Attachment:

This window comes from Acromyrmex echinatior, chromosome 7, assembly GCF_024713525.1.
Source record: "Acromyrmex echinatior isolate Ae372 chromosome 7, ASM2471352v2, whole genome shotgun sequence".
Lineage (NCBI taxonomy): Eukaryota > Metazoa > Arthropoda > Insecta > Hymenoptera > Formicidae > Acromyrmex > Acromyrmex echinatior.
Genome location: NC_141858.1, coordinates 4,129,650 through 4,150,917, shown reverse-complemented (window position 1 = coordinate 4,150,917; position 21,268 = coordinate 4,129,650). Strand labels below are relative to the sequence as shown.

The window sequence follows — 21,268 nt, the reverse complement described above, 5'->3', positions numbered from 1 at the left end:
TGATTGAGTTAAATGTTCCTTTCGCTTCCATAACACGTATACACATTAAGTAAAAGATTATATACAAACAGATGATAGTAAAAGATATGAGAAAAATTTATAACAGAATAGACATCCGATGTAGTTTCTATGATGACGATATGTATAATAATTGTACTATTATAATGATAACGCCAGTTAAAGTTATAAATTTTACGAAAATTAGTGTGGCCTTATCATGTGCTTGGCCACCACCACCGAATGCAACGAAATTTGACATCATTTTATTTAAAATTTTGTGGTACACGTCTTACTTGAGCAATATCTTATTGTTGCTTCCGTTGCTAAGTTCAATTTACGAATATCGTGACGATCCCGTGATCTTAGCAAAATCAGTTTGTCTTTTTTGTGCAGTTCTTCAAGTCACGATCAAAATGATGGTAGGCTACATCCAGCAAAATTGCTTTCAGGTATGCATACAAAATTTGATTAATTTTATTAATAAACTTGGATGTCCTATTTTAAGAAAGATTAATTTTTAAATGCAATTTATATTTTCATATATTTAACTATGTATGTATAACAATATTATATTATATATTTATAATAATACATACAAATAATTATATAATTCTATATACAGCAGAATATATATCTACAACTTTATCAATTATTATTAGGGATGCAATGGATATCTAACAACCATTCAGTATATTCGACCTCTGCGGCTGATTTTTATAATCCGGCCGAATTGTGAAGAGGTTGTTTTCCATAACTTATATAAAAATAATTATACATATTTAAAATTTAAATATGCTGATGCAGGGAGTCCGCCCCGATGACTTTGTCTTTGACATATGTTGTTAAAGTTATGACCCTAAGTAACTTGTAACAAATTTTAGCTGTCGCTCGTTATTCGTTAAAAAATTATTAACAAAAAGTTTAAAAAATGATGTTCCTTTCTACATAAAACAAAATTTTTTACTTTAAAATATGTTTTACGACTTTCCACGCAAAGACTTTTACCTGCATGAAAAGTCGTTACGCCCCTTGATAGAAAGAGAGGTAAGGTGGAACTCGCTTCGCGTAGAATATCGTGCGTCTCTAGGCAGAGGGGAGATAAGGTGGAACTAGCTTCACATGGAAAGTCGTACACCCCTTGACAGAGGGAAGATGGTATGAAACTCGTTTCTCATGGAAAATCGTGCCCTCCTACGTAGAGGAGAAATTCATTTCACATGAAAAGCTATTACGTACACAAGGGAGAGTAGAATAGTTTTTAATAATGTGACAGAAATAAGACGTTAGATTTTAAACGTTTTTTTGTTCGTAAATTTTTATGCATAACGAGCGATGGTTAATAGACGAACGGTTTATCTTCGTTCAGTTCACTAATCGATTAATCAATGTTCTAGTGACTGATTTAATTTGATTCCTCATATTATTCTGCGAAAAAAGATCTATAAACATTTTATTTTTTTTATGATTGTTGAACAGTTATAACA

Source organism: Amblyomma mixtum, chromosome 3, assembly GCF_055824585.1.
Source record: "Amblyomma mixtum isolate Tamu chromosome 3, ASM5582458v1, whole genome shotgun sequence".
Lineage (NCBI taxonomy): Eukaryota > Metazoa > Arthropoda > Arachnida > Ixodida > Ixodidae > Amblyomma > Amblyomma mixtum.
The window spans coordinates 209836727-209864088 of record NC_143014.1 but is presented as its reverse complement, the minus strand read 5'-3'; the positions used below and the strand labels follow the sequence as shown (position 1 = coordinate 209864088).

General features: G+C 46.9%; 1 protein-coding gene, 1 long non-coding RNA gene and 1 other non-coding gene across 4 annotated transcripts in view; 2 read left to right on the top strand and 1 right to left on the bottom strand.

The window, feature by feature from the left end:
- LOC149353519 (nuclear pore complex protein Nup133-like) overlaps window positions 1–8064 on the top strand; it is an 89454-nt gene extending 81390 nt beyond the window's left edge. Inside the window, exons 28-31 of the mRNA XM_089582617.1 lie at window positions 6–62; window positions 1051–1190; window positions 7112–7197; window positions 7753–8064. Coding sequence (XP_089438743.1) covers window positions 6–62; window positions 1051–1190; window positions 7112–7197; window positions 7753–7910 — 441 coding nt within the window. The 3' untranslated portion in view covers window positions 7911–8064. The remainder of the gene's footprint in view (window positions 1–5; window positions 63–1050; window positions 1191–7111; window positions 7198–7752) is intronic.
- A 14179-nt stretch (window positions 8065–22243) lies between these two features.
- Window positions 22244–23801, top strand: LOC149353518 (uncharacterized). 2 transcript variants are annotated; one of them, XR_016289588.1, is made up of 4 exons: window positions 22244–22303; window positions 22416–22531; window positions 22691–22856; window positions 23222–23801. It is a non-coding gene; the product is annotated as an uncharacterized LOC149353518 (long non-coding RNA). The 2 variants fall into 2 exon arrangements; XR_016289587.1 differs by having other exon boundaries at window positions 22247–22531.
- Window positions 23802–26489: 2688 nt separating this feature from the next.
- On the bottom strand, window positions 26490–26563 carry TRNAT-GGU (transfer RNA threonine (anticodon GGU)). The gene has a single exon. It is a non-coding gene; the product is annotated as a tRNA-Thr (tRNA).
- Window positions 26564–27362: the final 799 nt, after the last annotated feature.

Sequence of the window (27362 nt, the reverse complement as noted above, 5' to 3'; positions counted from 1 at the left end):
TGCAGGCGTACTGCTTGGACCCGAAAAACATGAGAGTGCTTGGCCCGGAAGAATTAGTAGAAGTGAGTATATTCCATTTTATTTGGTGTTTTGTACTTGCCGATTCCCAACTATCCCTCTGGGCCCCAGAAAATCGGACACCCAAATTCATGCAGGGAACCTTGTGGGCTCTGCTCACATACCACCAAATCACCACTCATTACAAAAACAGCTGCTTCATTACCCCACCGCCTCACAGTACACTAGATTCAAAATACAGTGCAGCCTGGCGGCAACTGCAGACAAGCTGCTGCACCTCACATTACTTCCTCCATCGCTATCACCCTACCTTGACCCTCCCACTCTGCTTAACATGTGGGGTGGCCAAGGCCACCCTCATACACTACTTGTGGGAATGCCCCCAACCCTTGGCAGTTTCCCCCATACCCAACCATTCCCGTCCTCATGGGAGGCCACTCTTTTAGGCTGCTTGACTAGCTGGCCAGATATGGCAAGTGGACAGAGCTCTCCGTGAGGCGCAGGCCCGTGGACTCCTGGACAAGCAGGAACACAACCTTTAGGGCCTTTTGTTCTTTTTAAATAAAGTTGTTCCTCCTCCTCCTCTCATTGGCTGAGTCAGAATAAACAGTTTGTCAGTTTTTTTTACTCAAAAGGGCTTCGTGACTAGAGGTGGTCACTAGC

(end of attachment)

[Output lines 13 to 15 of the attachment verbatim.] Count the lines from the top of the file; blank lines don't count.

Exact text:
- LOC149353519 (nuclear pore complex protein Nup133-like) overlaps window positions 1–8064 on the top strand; it is an 89454-nt gene extending 81390 nt beyond the window's left edge. Inside the window, exons 28-31 of the mRNA XM_089582617.1 lie at window positions 6–62; window positions 1051–1190; window positions 7112–7197; window positions 7753–8064. Coding sequence (XP_089438743.1) covers window positions 6–62; window positions 1051–1190; window positions 7112–7197; window positions 7753–7910 — 441 coding nt within the window. The 3' untranslated portion in view covers window positions 7911–8064. The remainder of the gene's footprint in view (window positions 1–5; window positions 63–1050; window positions 1191–7111; window positions 7198–7752) is intronic.
- A 14179-nt stretch (window positions 8065–22243) lies between these two features.
- Window positions 22244–23801, top strand: LOC149353518 (uncharacterized). 2 transcript variants are annotated; one of them, XR_016289588.1, is made up of 4 exons: window positions 22244–22303; window positions 22416–22531; window positions 22691–22856; window positions 23222–23801. It is a non-coding gene; the product is annotated as an uncharacterized LOC149353518 (long non-coding RNA). The 2 variants fall into 2 exon arrangements; XR_016289587.1 differs by having other exon boundaries at window positions 22247–22531.